Do not be surprised to see the EUR continue to hover around the €1.18 handle ahead of tomorrow’s European Court of Justice non-binding advice on the ECB’s Outright Monetary Transaction (OMT) program. The Advocate General is due to rule on Germany’s challenge of the ECB’s more limited OMT program, which questions if the ECB has the mandate to buy sovereign bonds of eurozone countries. The most import question is whether the ECB would have a priority over other creditors in the event of a default. Germany argues that that if the ECB does not and its bond holding can be written down, it would be an illegal act of monetary financing. What investors only need to worry about is that if the court sides with Germany, ECB President Mario Draghi and company will have a much harder time delivering an effective QE program. This particular outcome could instigate a rather nasty snap price reaction from the EUR.
A Tale of opposite Central Banks
Sweden’s December CPI came in much hotter than expected this morning, but is unlikely to sway the Riksbank from again lowering its rate path outlook. It fell -0.3% on the year, which was smaller than the -0.5% drop expected. The main support came from ticket prices for foreign flights. This component happened to boost CPI, month-over-month, by +0.1% more than expected. The headline surprise managed to give the SEK a boost. USD/SEK plummeted from $8.0890 to $7.9734, while EUR/SEK tumbles from €9.57 to €9.48 and NOK/SEK from 1.0425 to 1.0340. The December reading should now be capable of reducing the probability that the central bank will implement unconventional measures at next month’s monetary policy meeting.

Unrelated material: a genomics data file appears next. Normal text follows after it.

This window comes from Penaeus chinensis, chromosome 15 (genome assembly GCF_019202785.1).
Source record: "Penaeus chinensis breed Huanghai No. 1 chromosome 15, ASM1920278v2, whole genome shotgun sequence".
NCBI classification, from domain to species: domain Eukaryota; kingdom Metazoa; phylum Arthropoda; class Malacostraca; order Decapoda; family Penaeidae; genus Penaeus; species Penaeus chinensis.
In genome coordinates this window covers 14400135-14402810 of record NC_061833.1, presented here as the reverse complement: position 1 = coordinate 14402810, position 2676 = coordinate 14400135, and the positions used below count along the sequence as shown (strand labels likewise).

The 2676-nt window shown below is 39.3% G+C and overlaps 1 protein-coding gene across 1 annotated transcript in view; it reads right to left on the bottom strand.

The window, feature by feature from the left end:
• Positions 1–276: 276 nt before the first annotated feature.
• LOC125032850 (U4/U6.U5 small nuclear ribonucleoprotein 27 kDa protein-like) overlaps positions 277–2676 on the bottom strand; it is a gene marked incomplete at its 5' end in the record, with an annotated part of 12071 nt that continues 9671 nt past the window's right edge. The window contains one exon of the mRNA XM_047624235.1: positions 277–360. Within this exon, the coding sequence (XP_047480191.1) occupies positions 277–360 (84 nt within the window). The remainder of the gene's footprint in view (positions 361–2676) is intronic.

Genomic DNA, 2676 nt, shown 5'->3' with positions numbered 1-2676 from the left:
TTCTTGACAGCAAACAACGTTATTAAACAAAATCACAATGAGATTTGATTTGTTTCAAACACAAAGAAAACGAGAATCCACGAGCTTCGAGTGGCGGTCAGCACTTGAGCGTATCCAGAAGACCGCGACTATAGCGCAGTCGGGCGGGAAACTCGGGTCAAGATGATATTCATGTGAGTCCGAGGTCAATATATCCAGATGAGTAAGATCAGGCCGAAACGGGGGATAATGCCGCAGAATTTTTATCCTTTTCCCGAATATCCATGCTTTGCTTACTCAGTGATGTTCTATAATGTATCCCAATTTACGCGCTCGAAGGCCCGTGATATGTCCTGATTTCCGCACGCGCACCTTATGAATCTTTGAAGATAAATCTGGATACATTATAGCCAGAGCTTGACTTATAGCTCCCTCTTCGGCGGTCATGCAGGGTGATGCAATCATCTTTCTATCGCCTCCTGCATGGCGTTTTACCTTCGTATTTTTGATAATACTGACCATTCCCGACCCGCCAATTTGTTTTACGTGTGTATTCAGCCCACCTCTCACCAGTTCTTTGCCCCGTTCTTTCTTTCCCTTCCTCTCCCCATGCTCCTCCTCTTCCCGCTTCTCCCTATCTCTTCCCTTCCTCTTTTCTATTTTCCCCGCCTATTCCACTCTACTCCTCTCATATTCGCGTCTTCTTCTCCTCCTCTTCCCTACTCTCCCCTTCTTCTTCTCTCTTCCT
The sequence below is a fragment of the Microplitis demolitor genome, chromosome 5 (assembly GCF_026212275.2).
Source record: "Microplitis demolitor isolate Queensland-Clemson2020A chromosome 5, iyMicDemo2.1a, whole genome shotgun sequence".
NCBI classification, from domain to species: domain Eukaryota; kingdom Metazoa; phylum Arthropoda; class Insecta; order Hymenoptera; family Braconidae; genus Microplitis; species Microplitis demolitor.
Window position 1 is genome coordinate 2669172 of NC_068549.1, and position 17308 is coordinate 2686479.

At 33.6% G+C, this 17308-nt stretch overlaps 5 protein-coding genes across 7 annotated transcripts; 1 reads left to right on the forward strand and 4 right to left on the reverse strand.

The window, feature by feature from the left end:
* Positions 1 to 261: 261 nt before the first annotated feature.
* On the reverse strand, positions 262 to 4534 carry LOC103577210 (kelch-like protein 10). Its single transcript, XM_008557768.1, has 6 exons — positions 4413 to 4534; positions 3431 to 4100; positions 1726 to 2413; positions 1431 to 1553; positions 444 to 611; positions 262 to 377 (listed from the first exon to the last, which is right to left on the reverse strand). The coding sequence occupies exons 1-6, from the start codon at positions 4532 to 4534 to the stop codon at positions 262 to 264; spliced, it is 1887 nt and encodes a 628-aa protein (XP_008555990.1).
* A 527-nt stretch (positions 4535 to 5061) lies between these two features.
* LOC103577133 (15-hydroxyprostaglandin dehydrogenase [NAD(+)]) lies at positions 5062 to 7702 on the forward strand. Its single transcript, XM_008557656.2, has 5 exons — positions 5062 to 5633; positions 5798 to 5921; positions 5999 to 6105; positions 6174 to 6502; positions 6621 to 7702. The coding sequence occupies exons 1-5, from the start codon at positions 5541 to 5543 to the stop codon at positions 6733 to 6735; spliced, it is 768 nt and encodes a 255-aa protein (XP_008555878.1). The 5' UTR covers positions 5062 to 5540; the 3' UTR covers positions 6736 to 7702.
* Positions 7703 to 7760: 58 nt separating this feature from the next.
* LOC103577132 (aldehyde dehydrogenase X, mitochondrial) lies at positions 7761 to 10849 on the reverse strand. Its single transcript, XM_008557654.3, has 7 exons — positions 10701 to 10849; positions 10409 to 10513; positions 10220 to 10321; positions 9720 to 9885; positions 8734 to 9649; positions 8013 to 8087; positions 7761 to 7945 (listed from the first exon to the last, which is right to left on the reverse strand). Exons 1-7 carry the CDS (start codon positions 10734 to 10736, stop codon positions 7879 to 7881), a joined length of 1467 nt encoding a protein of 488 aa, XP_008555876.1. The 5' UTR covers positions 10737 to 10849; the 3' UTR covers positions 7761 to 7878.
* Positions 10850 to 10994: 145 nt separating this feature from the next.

In contrast, the U.K. economy experienced the slowest annual growth in consumer prices in 10 years. The U.K. December joint-CPI reading was the lowest since comparable records began in 1989, with the annual rate of inflation falling to +0.5% from +1% in the previous month. The usual suspects provided the lower price pressures: a drop in food prices coupled with the plummeting price of oil. The decline marks the first time that annual inflation has been more than 100bps below the Bank of England’s (BoE) +2% inflation target. The dramatic shift now requires Governor Mark Carney to write a letter to Chancellor of the Exchequer George Osborne explaining the reasons for the fall, and how U.K. policymakers intend to lift inflation back to target. The letter will be published on February 18 along with the bank’s Monetary Policy Committee minutes.
The weak inflation headline has managed to see GBP extend its declines (£1.5076 — a six-month low). Nevertheless, low inflation experienced by the U.K. is different to that in mainland Europe. In the eurozone, falling prices are a symptom of a struggling economy; sluggish prices in the U.K. are driven mostly by cheaper oil and food. This would suggest that low inflation could actually boost the British economy (far quicker than the eurozone’s), as households get an increase in their discretionary incomes. This is certainly what Prime Minister David Cameron should be focusing on ahead of the U.K. general election in May. Even Carney and company expect the current weaker inflation spell to prove transitory, and have signaled that they still expect to raise interest rates rather than further QE. The fixed-income market sees the BoE raising interest rates later this year or in the first quarter of 2016.